So how can a brand position itself to get through to tykes? Remember that it’s mom who ultimately holds the purse strings and develop a strategy that considers both parent and child. “You have to understand what your product category is, where your product is going to deliver and so forth,” says Livingston. “Sometimes the packaging, and branding element calls for 75 percent kid and 25 percent mom. It all depends on the target child’s age and product category.”

“We don't take mom out of the equation for our kid-directed products,” concurs Mancuso. “Our approach for developing such product continues to be ‘kid cool, mom approved.’ All of our products have a developmental benefit for the child so mom can feel good about her purchase."

This ‘feel good’ approach is instrumental in staking out a foothold in the kiddie category. “When we first asked moms what Sesame Street means to them as a brand, they said things like, ‘I trust it.’ ‘I’m loyal to it.’ ‘I feel good about it.’ ‘I know what I can expect from it,’” says Bremer. “And those are all the things they associate with our brand on an emotional level.” Trust, loyalty and a feel-good decision. What parent can resist? Especially when their child is pointing at it from seat of a shopping cart.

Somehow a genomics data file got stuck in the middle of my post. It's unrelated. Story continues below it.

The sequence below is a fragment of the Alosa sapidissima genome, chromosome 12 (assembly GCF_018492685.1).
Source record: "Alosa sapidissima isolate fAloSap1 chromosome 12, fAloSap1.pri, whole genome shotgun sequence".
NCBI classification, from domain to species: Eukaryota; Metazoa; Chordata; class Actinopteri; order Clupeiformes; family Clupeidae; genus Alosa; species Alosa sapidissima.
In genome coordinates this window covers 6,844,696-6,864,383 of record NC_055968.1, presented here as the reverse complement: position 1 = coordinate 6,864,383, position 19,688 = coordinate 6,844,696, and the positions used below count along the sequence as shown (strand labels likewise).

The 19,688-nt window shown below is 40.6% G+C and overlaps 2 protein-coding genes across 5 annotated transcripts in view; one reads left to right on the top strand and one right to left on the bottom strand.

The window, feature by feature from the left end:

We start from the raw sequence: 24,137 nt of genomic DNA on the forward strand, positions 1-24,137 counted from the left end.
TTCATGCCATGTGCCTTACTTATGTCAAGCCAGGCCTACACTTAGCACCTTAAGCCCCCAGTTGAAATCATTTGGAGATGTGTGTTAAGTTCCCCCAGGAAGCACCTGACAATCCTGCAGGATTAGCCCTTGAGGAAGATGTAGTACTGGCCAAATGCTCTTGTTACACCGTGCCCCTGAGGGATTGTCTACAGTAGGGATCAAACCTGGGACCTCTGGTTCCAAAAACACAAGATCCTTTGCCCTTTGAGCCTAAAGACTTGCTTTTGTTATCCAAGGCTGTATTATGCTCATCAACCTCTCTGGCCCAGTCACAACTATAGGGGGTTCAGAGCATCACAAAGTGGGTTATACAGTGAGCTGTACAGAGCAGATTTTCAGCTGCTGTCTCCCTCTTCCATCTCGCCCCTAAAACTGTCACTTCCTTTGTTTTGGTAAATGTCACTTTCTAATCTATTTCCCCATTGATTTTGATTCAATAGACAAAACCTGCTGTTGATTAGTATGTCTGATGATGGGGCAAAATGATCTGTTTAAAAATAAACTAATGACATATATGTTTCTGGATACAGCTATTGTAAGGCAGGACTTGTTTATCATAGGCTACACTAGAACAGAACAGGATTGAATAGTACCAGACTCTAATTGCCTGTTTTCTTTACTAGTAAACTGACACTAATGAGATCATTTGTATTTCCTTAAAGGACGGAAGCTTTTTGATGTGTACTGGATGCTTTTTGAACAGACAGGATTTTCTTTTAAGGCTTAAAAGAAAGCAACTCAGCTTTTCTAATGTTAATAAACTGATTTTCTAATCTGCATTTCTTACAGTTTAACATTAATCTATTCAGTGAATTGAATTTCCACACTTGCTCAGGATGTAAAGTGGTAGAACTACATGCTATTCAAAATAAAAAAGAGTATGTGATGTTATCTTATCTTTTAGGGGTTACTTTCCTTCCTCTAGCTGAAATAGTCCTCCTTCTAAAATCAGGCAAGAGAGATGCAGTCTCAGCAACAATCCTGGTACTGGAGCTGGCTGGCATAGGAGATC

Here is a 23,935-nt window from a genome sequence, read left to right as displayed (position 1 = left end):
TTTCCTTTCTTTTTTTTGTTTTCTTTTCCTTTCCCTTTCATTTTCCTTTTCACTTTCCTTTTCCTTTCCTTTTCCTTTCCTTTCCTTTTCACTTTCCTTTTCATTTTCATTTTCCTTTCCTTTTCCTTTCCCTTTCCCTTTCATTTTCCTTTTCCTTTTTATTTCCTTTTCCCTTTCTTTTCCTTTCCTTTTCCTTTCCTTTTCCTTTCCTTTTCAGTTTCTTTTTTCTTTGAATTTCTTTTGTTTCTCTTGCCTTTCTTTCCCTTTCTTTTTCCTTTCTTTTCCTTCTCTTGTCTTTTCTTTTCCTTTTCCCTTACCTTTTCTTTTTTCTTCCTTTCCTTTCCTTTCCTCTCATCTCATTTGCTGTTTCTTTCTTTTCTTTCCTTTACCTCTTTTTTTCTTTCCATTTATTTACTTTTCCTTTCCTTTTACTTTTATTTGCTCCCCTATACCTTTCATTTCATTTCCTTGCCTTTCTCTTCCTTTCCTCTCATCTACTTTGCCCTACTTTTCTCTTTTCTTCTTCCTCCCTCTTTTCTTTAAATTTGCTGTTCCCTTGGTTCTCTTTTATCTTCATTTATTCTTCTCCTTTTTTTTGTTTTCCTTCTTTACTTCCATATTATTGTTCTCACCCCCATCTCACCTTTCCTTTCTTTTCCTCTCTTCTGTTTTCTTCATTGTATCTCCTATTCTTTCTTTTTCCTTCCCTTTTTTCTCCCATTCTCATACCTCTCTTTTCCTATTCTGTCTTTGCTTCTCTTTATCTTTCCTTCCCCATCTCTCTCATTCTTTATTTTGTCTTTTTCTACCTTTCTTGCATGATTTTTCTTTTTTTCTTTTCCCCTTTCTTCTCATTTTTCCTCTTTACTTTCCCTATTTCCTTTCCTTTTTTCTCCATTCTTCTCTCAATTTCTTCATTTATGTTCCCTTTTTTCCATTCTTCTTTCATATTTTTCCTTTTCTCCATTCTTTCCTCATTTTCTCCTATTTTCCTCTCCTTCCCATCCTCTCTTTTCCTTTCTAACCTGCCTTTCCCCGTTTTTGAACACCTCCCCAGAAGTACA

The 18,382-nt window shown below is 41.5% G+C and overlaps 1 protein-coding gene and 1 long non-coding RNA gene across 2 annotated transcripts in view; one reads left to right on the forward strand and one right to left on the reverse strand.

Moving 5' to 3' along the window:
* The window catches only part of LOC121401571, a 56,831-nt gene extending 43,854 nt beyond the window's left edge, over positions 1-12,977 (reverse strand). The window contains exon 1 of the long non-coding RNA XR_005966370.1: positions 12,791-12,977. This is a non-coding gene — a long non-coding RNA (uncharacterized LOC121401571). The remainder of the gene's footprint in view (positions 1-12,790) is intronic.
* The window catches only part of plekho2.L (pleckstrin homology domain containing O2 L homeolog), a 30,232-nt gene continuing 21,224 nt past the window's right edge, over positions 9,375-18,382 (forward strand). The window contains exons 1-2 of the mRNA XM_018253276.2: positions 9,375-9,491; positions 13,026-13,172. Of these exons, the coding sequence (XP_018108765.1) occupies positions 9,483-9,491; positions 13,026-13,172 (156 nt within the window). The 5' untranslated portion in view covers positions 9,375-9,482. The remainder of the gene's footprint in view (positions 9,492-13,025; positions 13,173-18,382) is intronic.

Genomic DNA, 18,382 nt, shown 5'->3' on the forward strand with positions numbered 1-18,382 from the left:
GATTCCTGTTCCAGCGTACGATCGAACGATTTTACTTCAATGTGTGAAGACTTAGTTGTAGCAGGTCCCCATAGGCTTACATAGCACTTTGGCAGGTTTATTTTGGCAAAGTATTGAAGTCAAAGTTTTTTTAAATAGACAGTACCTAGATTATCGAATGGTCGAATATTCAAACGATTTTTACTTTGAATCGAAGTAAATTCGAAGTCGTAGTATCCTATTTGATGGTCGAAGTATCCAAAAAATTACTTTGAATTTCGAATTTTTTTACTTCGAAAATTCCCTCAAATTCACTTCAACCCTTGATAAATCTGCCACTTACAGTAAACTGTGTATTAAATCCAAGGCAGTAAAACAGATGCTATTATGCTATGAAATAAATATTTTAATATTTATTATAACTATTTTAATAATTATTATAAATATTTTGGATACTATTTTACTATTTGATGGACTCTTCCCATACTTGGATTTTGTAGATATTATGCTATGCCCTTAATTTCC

[27-Jul-2009]

 
  
  

Vivian Manning-Schaffel is a freelance writer who lives and works in Brooklyn, NY.

     
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Targeting Tots: How Brands Connect with Children
 
 Targeting kiddi shuld be primarily through gatekeeper,that is, mom.It is pretty tedious to entrench the brand in the mind space of the ones who adopt the brand not based on the reasons rather on five senses grounded pleasure concepts.This is where mom intervens.But for the marketers and sellers alike,this,I belive,is not so herculean task,as this quite common in B2B business where you have a few solid hurdles before you get encounter the decision maker/s who finally put the approving seals.
Anyway,article is very good. 
Mohd. Rizwan Alam, Asst. Professor, Preston University - July 27, 2009